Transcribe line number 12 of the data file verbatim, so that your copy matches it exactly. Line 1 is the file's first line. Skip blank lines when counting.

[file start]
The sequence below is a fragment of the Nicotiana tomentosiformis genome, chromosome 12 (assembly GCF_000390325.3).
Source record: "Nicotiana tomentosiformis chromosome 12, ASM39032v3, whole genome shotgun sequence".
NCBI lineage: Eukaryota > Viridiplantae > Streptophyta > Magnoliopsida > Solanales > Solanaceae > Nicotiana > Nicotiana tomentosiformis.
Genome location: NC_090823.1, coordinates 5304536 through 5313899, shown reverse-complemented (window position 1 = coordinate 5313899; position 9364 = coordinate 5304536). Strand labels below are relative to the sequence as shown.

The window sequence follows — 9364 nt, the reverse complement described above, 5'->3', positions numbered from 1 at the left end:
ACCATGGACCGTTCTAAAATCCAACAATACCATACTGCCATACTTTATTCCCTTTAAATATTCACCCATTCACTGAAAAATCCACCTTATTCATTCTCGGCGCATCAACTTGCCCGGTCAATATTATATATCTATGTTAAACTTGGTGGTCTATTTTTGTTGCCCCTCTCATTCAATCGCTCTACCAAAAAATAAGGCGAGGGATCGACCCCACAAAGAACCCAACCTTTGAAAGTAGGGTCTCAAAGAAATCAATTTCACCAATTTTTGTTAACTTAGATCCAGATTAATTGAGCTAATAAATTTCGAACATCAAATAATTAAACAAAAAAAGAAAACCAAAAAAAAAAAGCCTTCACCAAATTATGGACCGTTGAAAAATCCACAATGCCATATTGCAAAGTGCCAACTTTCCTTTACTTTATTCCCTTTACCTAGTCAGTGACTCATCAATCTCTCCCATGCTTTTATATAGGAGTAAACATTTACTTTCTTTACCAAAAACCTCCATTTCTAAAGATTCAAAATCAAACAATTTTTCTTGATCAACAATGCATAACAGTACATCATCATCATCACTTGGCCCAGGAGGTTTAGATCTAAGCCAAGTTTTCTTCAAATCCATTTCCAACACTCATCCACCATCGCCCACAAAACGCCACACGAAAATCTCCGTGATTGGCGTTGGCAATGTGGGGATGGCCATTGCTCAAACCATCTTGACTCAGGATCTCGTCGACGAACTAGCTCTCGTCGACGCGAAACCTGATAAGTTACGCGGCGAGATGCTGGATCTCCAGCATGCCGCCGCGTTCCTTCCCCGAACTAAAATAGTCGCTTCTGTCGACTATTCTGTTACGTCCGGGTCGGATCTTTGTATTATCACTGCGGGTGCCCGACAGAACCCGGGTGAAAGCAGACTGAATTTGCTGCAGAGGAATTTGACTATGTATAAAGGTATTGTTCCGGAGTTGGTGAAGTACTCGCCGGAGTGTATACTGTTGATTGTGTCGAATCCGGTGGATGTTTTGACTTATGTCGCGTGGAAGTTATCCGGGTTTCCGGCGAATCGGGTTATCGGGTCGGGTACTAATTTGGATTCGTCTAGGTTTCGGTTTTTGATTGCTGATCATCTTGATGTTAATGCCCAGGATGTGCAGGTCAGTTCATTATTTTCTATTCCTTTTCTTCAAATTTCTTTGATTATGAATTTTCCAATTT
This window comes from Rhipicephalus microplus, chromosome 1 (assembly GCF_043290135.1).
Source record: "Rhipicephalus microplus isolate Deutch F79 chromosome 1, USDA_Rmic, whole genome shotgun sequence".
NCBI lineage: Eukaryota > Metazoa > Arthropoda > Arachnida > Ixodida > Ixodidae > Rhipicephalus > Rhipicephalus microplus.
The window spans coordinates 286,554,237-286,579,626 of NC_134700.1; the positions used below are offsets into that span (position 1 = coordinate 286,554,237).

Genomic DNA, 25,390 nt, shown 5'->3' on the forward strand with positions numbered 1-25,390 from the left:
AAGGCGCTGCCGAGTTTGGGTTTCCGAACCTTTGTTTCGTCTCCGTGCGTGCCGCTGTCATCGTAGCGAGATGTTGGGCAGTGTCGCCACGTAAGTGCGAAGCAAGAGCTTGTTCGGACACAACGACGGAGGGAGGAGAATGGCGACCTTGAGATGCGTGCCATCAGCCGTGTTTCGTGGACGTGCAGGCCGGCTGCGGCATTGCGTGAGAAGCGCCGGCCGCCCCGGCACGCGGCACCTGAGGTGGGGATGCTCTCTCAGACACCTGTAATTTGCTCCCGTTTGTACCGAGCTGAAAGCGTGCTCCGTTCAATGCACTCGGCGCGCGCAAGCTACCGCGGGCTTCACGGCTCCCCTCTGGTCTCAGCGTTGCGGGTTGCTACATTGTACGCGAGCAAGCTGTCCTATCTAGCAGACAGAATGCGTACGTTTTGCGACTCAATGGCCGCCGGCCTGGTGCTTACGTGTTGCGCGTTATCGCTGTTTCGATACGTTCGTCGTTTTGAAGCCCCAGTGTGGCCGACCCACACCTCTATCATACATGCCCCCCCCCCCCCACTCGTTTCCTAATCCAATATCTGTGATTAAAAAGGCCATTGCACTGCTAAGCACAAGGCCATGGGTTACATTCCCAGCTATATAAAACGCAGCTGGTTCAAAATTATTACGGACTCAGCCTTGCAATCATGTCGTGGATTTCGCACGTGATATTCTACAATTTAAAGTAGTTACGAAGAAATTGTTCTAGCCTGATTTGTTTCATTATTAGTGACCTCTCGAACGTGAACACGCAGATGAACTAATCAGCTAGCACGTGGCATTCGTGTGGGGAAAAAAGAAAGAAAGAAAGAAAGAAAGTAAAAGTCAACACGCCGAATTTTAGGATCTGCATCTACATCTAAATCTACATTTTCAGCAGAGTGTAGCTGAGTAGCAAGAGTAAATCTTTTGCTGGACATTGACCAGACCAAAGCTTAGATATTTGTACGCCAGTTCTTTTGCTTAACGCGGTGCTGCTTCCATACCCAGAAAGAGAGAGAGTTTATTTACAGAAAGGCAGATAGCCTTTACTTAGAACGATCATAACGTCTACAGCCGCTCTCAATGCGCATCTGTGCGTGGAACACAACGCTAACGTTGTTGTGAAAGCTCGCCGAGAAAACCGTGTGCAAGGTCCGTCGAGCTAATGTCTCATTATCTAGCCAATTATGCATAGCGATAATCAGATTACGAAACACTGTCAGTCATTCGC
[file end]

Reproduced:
AAGGCGCTGCCGAGTTTGGGTTTCCGAACCTTTGTTTCGTCTCCGTGCGTGCCGCTGTCATCGTAGCGAGATGTTGGGCAGTGTCGCCACGTAAGTGCGAAGCAAGAGCTTGTTCGGACACAACGACGGAGGGAGGAGAATGGCGACCTTGAGATGCGTGCCATCAGCCGTGTTTCGTGGACGTGCAGGCCGGCTGCGGCATTGCGTGAGAAGCGCCGGCCGCCCCGGCACGCGGCACCTGAGGTGGGGATGCTCTCTCAGACACCTGTAATTTGCTCCCGTTTGTACCGAGCTGAAAGCGTGCTCCGTTCAATGCACTCGGCGCGCGCAAGCTACCGCGGGCTTCACGGCTCCCCTCTGGTCTCAGCGTTGCGGGTTGCTACATTGTACGCGAGCAAGCTGTCCTATCTAGCAGACAGAATGCGTACGTTTTGCGACTCAATGGCCGCCGGCCTGGTGCTTACGTGTTGCGCGTTATCGCTGTTTCGATACGTTCGTCGTTTTGAAGCCCCAGTGTGGCCGACCCACACCTCTATCATACATGCCCCCCCCCCCCCACTCGTTTCCTAATCCAATATCTGTGATTAAAAAGGCCATTGCACTGCTAAGCACAAGGCCATGGGTTACATTCCCAGCTATATAAAACGCAGCTGGTTCAAAATTATTACGGACTCAGCCTTGCAATCATGTCGTGGATTTCGCACGTGATATTCTACAATTTAAAGTAGTTACGAAGAAATTGTTCTAGCCTGATTTGTTTCATTATTAGTGACCTCTCGAACGTGAACACGCAGATGAACTAATCAGCTAGCACGTGGCATTCGTGTGGGGAAAAAAGAAAGAAAGAAAGAAAGAAAGTAAAAGTCAACACGCCGAATTTTAGGATCTGCATCTACATCTAAATCTACATTTTCAGCAGAGTGTAGCTGAGTAGCAAGAGTAAATCTTTTGCTGGACATTGACCAGACCAAAGCTTAGATATTTGTACGCCAGTTCTTTTGCTTAACGCGGTGCTGCTTCCATACCCAGAAAGAGAGAGAGTTTATTTACAGAAAGGCAGATAGCCTTTACTTAGAACGATCATAACGTCTACAGCCGCTCTCAATGCGCATCTGTGCGTGGAACACAACGCTAACGTTGTTGTGAAAGCTCGCCGAGAAAACCGTGTGCAAGGTCCGTCGAGCTAATGTCTCATTATCTAGCCAATTATGCATAGCGATAATCAGATTACGAAACACTGTCAGTCATTCGC